Tuesday, November 17, 2015

Sermon from Sunday, November 15, 2015

Reading:  Mark 13:1-8
Theme:  What are we doing here?

I had a sermon written by Friday noon.  Maybe some day I’ll even preach it. 

But then I watched the news Friday night and Saturday morning out of Paris, and suddenly the only question that made any sense to wonder about was “what are we doing here?” 

What are we doing here?  Why are we in church this morning? 

Why aren’t we gathering and gathering our friends and neighbours at City Hall, holding French flags and praying together for the victims of the attacks, and sharing in the sorrow of the people of Paris? 

Why aren’t we on our way to Toronto or maybe even Ottawa to stand in front of a French embassy, sign La Marseilles, and hold signs that say “Nous sommes parisiennes” and “Nous sommes unis”? 

Why aren’t we on-line or in line trying to reach out to local Muslims, assuring them of our support should they face any backlash or persecution because of the attacks carried out by ISIS? 

Or some may wonder why aren’t we home, limiting our movements, creating even more secure and insulate lives, to save ourselves from any terrorist attacks that are just as possible in Canada? 

What are we doing here? 

In the words of last week, let us remember what it is we are doing here.  Lest we forget.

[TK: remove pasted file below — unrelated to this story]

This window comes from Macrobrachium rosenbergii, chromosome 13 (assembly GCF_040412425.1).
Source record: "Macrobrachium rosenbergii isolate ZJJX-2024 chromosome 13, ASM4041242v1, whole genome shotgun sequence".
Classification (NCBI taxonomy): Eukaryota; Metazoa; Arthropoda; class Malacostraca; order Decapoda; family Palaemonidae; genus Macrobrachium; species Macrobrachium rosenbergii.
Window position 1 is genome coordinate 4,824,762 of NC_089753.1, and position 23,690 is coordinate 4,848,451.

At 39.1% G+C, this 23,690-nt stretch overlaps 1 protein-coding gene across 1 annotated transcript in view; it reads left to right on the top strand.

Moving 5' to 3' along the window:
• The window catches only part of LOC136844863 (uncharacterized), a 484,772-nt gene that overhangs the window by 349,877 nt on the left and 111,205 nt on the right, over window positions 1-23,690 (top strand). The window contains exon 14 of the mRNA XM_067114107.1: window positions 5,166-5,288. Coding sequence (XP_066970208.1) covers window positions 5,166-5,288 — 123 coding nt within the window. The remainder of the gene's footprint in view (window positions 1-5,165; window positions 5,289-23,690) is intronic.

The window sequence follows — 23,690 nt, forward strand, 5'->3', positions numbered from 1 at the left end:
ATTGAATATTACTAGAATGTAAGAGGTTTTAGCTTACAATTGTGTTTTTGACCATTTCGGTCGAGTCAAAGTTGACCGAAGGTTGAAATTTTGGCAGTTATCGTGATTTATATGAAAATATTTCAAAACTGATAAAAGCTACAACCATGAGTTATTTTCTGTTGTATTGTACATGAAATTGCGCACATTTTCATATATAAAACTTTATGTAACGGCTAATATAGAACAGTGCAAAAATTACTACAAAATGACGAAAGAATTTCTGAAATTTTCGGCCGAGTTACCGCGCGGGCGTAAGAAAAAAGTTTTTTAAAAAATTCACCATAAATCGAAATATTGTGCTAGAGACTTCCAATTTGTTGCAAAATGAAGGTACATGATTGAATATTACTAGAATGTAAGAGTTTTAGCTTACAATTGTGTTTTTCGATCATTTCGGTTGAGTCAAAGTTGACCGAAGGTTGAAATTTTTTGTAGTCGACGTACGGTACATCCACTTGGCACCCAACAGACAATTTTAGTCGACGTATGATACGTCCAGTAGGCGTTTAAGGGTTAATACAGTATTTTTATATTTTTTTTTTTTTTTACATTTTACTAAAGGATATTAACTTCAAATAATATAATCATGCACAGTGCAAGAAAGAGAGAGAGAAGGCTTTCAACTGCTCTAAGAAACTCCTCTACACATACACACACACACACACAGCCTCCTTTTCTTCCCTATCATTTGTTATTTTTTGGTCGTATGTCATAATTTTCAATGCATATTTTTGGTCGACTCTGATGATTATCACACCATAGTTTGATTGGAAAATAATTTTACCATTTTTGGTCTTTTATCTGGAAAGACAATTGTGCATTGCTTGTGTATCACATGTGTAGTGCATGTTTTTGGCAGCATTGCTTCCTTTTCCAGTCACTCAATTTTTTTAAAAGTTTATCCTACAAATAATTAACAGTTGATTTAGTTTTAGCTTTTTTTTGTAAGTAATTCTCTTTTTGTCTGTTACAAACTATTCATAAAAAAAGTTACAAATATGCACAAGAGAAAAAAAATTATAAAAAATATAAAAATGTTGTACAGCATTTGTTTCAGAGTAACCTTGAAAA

For one thing we are here to celebrate an anniversary – the 219th anniversary, of this church.  For 219 years there has been a community of faith and a body of Christ in this place – on this spot – on the banks of Fifty Creek.  First the people met in the woods.  Then when that was no longer adequate, in a little wooden structure they built.  Then, when that burned down in the late 1860’s, in this fine brick building that still is standing and that we’re in today. 

It makes us sound a little like the three little pigs – over 219 years of faith and faithfulness to God and the way of Christ, looking for a place of security and stability in a world of wolfish winds and terror – looking for something to help us survive threat and fearful vulnerability – something that will withstand the shifting sands and storms of time and history. 

And in a sense that’s not an untrue image, because prominent among the first European settlers of Winona and founding members of this church in 1796 were United Empire Loyalists – in other words, refugees fleeing persecution and displacement in the revolutionary turmoil of the United States.  And this community and church have been fed, time and time again, by the arrival of new immigrants, refugees and settlers looking for a good, safe place to call home. 

For another thing, we are here to celebrate a baptism – the baptism of Julia Johanna into the body of Christ and the community of Christian faith in the world.  And we are glad that you – her family, are finally here.  This is a special place for you, Hollie.  It’s where you first experienced Christian community and friendship, and where you received your grounding in faith.  We’re so glad that this is a homecoming for you, and that you want to build on what you received, for Julia.